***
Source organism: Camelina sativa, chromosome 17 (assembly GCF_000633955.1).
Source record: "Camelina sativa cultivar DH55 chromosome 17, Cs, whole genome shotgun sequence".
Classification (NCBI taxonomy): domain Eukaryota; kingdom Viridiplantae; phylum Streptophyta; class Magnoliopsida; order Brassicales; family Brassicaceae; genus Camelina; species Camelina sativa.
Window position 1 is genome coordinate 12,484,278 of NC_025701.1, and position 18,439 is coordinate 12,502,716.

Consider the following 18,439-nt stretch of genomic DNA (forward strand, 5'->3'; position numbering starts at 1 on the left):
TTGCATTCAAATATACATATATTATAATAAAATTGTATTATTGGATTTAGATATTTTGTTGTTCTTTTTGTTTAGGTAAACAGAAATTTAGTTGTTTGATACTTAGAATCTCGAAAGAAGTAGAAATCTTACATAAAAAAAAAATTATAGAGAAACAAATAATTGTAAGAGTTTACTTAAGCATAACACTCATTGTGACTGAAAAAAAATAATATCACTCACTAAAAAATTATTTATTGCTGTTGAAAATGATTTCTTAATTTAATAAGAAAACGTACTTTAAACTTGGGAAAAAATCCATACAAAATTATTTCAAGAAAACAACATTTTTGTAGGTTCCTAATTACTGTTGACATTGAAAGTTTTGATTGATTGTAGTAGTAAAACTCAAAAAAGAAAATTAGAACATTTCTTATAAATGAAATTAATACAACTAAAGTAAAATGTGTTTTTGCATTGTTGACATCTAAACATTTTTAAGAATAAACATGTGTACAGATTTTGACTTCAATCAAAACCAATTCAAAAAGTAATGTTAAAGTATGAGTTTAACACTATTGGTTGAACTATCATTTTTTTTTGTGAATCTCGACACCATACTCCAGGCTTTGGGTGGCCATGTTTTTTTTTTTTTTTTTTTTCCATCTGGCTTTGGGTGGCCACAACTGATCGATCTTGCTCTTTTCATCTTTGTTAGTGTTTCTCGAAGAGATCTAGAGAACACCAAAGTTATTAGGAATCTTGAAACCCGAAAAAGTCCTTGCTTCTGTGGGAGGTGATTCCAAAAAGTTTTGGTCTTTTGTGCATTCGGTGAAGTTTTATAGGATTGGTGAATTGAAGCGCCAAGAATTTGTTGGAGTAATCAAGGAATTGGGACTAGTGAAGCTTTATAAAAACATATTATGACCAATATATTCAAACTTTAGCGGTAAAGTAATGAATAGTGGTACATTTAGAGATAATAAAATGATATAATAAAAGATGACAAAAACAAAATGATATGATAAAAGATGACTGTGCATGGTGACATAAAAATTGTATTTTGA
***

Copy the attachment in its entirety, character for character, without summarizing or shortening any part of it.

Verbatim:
Source organism: Camelina sativa, chromosome 17 (assembly GCF_000633955.1).
Source record: "Camelina sativa cultivar DH55 chromosome 17, Cs, whole genome shotgun sequence".
Classification (NCBI taxonomy): domain Eukaryota; kingdom Viridiplantae; phylum Streptophyta; class Magnoliopsida; order Brassicales; family Brassicaceae; genus Camelina; species Camelina sativa.
Window position 1 is genome coordinate 12,484,278 of NC_025701.1, and position 18,439 is coordinate 12,502,716.

Consider the following 18,439-nt stretch of genomic DNA (forward strand, 5'->3'; position numbering starts at 1 on the left):
TTGCATTCAAATATACATATATTATAATAAAATTGTATTATTGGATTTAGATATTTTGTTGTTCTTTTTGTTTAGGTAAACAGAAATTTAGTTGTTTGATACTTAGAATCTCGAAAGAAGTAGAAATCTTACATAAAAAAAAAATTATAGAGAAACAAATAATTGTAAGAGTTTACTTAAGCATAACACTCATTGTGACTGAAAAAAAATAATATCACTCACTAAAAAATTATTTATTGCTGTTGAAAATGATTTCTTAATTTAATAAGAAAACGTACTTTAAACTTGGGAAAAAATCCATACAAAATTATTTCAAGAAAACAACATTTTTGTAGGTTCCTAATTACTGTTGACATTGAAAGTTTTGATTGATTGTAGTAGTAAAACTCAAAAAAGAAAATTAGAACATTTCTTATAAATGAAATTAATACAACTAAAGTAAAATGTGTTTTTGCATTGTTGACATCTAAACATTTTTAAGAATAAACATGTGTACAGATTTTGACTTCAATCAAAACCAATTCAAAAAGTAATGTTAAAGTATGAGTTTAACACTATTGGTTGAACTATCATTTTTTTTTGTGAATCTCGACACCATACTCCAGGCTTTGGGTGGCCATGTTTTTTTTTTTTTTTTTTTTCCATCTGGCTTTGGGTGGCCACAACTGATCGATCTTGCTCTTTTCATCTTTGTTAGTGTTTCTCGAAGAGATCTAGAGAACACCAAAGTTATTAGGAATCTTGAAACCCGAAAAAGTCCTTGCTTCTGTGGGAGGTGATTCCAAAAAGTTTTGGTCTTTTGTGCATTCGGTGAAGTTTTATAGGATTGGTGAATTGAAGCGCCAAGAATTTGTTGGAGTAATCAAGGAATTGGGACTAGTGAAGCTTTATAAAAACATATTATGACCAATATATTCAAACTTTAGCGGTAAAGTAATGAATAGTGGTACATTTAGAGATAATAAAATGATATAATAAAAGATGACAAAAACAAAATGATATGATAAAAGATGACTGTGCATGGTGACATAAAAATTGTATTTTGA